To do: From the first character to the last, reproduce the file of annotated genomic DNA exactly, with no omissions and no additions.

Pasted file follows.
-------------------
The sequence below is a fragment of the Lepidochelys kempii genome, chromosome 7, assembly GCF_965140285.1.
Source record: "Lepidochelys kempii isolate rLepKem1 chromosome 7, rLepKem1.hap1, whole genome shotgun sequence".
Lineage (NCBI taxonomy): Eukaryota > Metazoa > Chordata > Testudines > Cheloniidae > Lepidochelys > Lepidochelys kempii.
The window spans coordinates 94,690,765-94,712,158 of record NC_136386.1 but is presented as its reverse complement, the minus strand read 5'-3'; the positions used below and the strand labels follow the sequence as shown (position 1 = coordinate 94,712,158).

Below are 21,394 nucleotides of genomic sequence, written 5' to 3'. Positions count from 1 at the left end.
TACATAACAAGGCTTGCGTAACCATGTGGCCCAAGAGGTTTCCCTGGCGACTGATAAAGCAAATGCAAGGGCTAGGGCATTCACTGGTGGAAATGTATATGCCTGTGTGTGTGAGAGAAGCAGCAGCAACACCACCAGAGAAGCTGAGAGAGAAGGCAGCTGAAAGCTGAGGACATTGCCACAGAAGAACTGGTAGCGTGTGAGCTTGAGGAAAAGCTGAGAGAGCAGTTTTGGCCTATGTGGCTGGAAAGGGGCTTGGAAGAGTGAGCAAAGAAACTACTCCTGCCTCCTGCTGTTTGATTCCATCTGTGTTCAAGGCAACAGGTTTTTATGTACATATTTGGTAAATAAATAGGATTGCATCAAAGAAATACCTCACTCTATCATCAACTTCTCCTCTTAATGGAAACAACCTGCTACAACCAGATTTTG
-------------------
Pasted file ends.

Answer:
The sequence below is a fragment of the Lepidochelys kempii genome, chromosome 7, assembly GCF_965140285.1.
Source record: "Lepidochelys kempii isolate rLepKem1 chromosome 7, rLepKem1.hap1, whole genome shotgun sequence".
Lineage (NCBI taxonomy): Eukaryota > Metazoa > Chordata > Testudines > Cheloniidae > Lepidochelys > Lepidochelys kempii.
The window spans coordinates 94,690,765-94,712,158 of record NC_136386.1 but is presented as its reverse complement, the minus strand read 5'-3'; the positions used below and the strand labels follow the sequence as shown (position 1 = coordinate 94,712,158).

Below are 21,394 nucleotides of genomic sequence, written 5' to 3'. Positions count from 1 at the left end.
TACATAACAAGGCTTGCGTAACCATGTGGCCCAAGAGGTTTCCCTGGCGACTGATAAAGCAAATGCAAGGGCTAGGGCATTCACTGGTGGAAATGTATATGCCTGTGTGTGTGAGAGAAGCAGCAGCAACACCACCAGAGAAGCTGAGAGAGAAGGCAGCTGAAAGCTGAGGACATTGCCACAGAAGAACTGGTAGCGTGTGAGCTTGAGGAAAAGCTGAGAGAGCAGTTTTGGCCTATGTGGCTGGAAAGGGGCTTGGAAGAGTGAGCAAAGAAACTACTCCTGCCTCCTGCTGTTTGATTCCATCTGTGTTCAAGGCAACAGGTTTTTATGTACATATTTGGTAAATAAATAGGATTGCATCAAAGAAATACCTCACTCTATCATCAACTTCTCCTCTTAATGGAAACAACCTGCTACAACCAGATTTTG